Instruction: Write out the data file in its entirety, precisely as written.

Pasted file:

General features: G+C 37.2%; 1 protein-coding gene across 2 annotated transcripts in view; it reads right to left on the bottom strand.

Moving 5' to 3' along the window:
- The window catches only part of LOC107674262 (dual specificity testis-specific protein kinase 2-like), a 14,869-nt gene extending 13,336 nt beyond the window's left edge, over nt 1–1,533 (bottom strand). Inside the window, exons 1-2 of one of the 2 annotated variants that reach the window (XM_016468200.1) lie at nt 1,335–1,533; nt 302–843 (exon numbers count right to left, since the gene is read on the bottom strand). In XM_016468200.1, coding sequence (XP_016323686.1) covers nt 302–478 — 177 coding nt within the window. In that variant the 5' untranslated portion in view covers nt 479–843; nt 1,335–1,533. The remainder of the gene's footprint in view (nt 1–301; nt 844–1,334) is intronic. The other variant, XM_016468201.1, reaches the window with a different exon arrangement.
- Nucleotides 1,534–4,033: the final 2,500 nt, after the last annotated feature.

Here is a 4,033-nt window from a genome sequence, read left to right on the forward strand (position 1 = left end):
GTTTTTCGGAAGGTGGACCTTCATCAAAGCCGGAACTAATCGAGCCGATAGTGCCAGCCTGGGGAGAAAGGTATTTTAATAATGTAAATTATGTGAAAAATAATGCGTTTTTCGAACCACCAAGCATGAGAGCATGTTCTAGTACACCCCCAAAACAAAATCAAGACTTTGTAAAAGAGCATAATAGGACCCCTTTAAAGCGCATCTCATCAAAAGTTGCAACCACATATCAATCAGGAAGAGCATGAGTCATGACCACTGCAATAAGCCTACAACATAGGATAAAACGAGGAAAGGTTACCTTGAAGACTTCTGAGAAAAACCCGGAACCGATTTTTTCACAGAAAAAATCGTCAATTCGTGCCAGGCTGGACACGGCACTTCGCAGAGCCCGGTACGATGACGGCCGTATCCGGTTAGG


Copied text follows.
General features: G+C 37.2%; 1 protein-coding gene across 2 annotated transcripts in view; it reads right to left on the bottom strand.

Moving 5' to 3' along the window:
- The window catches only part of LOC107674262 (dual specificity testis-specific protein kinase 2-like), a 14,869-nt gene extending 13,336 nt beyond the window's left edge, over nt 1–1,533 (bottom strand). Inside the window, exons 1-2 of one of the 2 annotated variants that reach the window (XM_016468200.1) lie at nt 1,335–1,533; nt 302–843 (exon numbers count right to left, since the gene is read on the bottom strand). In XM_016468200.1, coding sequence (XP_016323686.1) covers nt 302–478 — 177 coding nt within the window. In that variant the 5' untranslated portion in view covers nt 479–843; nt 1,335–1,533. The remainder of the gene's footprint in view (nt 1–301; nt 844–1,334) is intronic. The other variant, XM_016468201.1, reaches the window with a different exon arrangement.
- Nucleotides 1,534–4,033: the final 2,500 nt, after the last annotated feature.

Here is a 4,033-nt window from a genome sequence, read left to right on the forward strand (position 1 = left end):
GTTTTTCGGAAGGTGGACCTTCATCAAAGCCGGAACTAATCGAGCCGATAGTGCCAGCCTGGGGAGAAAGGTATTTTAATAATGTAAATTATGTGAAAAATAATGCGTTTTTCGAACCACCAAGCATGAGAGCATGTTCTAGTACACCCCCAAAACAAAATCAAGACTTTGTAAAAGAGCATAATAGGACCCCTTTAAAGCGCATCTCATCAAAAGTTGCAACCACATATCAATCAGGAAGAGCATGAGTCATGACCACTGCAATAAGCCTACAACATAGGATAAAACGAGGAAAGGTTACCTTGAAGACTTCTGAGAAAAACCCGGAACCGATTTTTTCACAGAAAAAATCGTCAATTCGTGCCAGGCTGGACACGGCACTTCGCAGAGCCCGGTACGATGACGGCCGTATCCGGTTAGG